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Home Publications Higher Education finance reform: Raising the repayment threshold to £25,000 and freezing the fee cap at £9,250

Higher Education finance reform: Raising the repayment threshold to £25,000 and freezing the fee cap at £9,250

Chris Belfield, Jack Britton and Laura van der Erve
Briefing note

On Sunday, the Prime Minister Theresa May announced that the income threshold above which graduates start making repayments on their student loans would be increased from £21,000 to £25,000 for all those who started university after 2012, and that the cap on tuition fees at English universities would be frozen at its current level of £9,250.

Key Findings

  • Increasing the repayment thresholds on student loans to £25,000 and removing the cash-terms freeze until 2021 is a significant giveaway to graduates. This reduces average graduate lifetime repayments by around £10,000. These benefits are greatest amongst those in the middle of the graduate earnings distribution, with some benefiting by up to £15,700 as a result of the changes. This reform increases the cash in pocket of graduates, with all those earnings more than £26,500 making annual repayments £500 lower in 2020 in cash terms. Now 83% of graduates are forecast to not fully repay their loans within the 30-year repayment period (up from 77%).
  • Freezing the cap on tuition fees at £9,250 has little impact in the short-term, but has potentially significant implications if kept in place in the long-run. This reduces the forecast average debt on graduation for students starting a three-year degree this autumn, from £50,600 to £49,800. However, as most students do not pay off the full value of their debt this only reduces the repayments of the highest earning graduates.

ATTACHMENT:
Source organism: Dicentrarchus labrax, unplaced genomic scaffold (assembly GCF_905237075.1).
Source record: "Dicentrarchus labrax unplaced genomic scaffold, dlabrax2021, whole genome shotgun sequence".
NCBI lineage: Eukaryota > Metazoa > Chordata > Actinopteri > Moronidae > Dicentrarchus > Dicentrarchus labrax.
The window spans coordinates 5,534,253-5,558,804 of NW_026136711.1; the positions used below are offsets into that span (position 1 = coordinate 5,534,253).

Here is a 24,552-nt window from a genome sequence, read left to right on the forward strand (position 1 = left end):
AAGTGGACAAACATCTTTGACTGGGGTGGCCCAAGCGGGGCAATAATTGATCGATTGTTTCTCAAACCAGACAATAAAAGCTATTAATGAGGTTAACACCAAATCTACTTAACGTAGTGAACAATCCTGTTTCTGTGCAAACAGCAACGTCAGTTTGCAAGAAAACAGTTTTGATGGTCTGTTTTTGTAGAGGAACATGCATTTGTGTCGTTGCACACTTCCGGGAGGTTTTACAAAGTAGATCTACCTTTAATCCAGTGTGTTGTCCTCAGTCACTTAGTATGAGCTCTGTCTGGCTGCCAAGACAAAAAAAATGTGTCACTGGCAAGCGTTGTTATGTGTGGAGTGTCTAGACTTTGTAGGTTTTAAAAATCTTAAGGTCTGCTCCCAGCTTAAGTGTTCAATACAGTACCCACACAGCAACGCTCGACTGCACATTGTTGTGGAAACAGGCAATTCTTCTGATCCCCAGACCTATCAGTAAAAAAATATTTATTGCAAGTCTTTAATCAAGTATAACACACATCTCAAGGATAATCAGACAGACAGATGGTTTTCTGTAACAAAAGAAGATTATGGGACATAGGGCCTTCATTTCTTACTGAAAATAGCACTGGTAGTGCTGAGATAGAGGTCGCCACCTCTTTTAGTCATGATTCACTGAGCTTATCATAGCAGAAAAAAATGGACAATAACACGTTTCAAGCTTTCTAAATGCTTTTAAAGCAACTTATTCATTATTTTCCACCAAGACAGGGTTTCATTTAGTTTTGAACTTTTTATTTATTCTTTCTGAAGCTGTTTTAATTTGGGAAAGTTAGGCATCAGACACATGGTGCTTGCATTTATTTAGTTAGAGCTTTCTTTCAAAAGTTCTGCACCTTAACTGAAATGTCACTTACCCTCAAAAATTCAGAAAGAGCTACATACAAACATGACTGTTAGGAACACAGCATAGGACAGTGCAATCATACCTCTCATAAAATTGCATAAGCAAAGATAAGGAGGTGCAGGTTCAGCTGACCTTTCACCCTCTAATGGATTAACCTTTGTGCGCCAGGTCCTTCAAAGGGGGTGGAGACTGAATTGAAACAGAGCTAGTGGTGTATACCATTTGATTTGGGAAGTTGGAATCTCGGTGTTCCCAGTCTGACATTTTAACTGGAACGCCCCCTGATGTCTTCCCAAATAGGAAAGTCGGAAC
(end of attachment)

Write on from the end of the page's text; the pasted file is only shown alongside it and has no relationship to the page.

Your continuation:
• These reforms will increase the long-run government contribution to the cost of providing higher education by around £2 billion per year (raising the repayment threshold costs £2.3 billion and freezing fees saves £0.3 billion) This increases the RAB charge on student loans from 31% to 45% for students starting in 2017. This is entirely due to the reduced graduate repayments as a result of the higher repayment threshold (freezing fees slightly reduces the RAB). However, the impact on the deficit (PSNB) will be negligible in the short-run because student loans do not impact the deficit until they are written off after 30 years.
  • Freezing the cap on tuition fees with no compensating teaching grants directly reduces university funding. Again, the impact is small in the short-term but this will grow the longer a freeze is kept in place. This raises questions about the introduction of the Teaching Excellence Framework and creates uncertainty about the long-run path of university funding. The freeze appears to continue a historical trend that higher education funding per student has consistently been characterised by gradual real terms falls over a number of years punctuated periodically by relatively sharp increases following large-scale reforms.